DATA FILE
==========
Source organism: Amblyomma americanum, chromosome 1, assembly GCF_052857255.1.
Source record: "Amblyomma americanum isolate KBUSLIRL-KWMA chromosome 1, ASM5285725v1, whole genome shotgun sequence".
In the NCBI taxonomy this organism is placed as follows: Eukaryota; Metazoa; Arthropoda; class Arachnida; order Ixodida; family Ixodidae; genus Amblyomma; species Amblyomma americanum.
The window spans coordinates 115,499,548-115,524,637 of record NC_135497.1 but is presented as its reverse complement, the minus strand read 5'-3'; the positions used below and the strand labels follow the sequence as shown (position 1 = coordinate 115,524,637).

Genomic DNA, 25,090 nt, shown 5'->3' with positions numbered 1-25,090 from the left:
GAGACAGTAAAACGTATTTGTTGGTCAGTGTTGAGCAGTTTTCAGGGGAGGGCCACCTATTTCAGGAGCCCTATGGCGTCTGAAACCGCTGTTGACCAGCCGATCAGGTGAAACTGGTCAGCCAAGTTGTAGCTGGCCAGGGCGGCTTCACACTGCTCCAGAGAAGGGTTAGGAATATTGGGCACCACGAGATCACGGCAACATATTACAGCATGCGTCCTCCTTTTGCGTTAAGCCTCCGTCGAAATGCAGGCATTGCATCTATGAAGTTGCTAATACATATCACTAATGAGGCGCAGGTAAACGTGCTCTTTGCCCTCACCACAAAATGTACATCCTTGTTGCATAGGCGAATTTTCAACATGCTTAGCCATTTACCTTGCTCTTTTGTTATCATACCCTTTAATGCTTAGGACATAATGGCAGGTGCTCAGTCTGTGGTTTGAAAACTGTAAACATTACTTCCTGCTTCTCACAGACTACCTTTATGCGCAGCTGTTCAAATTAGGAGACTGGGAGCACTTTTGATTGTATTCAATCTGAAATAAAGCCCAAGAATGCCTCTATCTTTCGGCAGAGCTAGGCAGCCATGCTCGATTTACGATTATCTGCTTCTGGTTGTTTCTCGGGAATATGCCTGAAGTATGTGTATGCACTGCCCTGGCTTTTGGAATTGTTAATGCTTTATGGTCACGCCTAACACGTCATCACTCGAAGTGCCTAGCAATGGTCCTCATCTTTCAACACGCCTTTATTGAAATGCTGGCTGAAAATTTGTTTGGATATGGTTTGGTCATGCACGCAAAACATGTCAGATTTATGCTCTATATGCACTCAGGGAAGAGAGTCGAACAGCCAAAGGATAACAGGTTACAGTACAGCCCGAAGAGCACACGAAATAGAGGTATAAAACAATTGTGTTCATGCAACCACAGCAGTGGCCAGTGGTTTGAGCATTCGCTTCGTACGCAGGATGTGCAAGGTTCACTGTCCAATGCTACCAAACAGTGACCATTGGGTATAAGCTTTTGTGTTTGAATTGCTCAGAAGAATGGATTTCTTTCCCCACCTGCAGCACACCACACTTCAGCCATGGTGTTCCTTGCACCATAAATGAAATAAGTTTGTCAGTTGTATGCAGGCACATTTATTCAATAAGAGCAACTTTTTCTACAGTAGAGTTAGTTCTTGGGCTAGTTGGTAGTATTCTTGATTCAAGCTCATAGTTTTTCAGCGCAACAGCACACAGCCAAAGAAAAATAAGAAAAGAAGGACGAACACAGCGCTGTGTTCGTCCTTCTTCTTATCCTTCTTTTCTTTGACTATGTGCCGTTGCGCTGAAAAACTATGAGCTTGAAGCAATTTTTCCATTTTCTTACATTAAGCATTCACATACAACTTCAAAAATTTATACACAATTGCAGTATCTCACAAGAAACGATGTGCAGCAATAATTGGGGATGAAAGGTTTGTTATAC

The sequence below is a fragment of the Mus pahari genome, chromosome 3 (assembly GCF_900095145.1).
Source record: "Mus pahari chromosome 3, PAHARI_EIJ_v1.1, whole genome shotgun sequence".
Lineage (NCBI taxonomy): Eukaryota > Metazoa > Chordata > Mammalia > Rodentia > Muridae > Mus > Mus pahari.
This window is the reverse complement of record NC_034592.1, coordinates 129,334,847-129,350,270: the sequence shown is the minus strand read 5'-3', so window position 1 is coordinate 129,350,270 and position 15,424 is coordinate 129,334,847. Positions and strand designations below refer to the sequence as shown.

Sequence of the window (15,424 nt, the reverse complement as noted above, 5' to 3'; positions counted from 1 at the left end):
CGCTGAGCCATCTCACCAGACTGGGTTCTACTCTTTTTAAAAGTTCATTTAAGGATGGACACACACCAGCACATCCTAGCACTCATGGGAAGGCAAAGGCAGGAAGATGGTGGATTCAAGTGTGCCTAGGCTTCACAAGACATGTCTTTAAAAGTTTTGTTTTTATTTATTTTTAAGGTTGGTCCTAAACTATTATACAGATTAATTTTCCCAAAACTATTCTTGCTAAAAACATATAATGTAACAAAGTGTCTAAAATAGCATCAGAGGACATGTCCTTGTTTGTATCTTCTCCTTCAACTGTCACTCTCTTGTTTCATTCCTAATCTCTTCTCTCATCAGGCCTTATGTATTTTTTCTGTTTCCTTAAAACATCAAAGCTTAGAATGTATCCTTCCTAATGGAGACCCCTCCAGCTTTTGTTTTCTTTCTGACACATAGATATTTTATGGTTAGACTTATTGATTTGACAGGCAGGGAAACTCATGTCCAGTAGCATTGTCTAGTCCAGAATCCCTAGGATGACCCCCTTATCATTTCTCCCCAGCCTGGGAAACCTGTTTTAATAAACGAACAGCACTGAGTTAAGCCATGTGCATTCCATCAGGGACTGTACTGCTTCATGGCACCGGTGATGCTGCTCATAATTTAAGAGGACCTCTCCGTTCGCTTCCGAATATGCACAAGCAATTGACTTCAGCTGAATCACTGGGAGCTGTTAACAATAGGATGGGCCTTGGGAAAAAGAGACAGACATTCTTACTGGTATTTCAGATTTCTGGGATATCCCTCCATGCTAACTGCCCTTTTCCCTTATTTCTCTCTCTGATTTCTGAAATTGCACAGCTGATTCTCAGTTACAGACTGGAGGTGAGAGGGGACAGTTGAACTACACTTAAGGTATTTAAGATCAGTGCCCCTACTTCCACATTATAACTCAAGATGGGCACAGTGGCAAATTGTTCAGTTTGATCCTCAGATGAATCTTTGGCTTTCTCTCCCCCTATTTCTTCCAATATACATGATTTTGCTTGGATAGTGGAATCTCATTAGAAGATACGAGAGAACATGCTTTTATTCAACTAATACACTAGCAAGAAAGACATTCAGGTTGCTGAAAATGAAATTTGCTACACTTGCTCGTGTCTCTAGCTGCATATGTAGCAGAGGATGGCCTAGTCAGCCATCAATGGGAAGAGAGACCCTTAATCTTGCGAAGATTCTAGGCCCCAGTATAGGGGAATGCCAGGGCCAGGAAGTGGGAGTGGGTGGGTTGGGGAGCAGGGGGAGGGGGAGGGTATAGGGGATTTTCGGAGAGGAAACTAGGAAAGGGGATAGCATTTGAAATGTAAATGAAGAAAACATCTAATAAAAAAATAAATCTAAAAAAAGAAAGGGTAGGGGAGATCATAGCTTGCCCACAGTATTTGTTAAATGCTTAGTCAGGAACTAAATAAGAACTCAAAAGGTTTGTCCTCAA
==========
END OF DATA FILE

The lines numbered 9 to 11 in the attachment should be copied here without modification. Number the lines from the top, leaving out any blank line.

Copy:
Lineage (NCBI taxonomy): Eukaryota > Metazoa > Chordata > Mammalia > Rodentia > Muridae > Mus > Mus pahari.
This window is the reverse complement of record NC_034592.1, coordinates 129,334,847-129,350,270: the sequence shown is the minus strand read 5'-3', so window position 1 is coordinate 129,350,270 and position 15,424 is coordinate 129,334,847. Positions and strand designations below refer to the sequence as shown.

Sequence of the window (15,424 nt, the reverse complement as noted above, 5' to 3'; positions counted from 1 at the left end):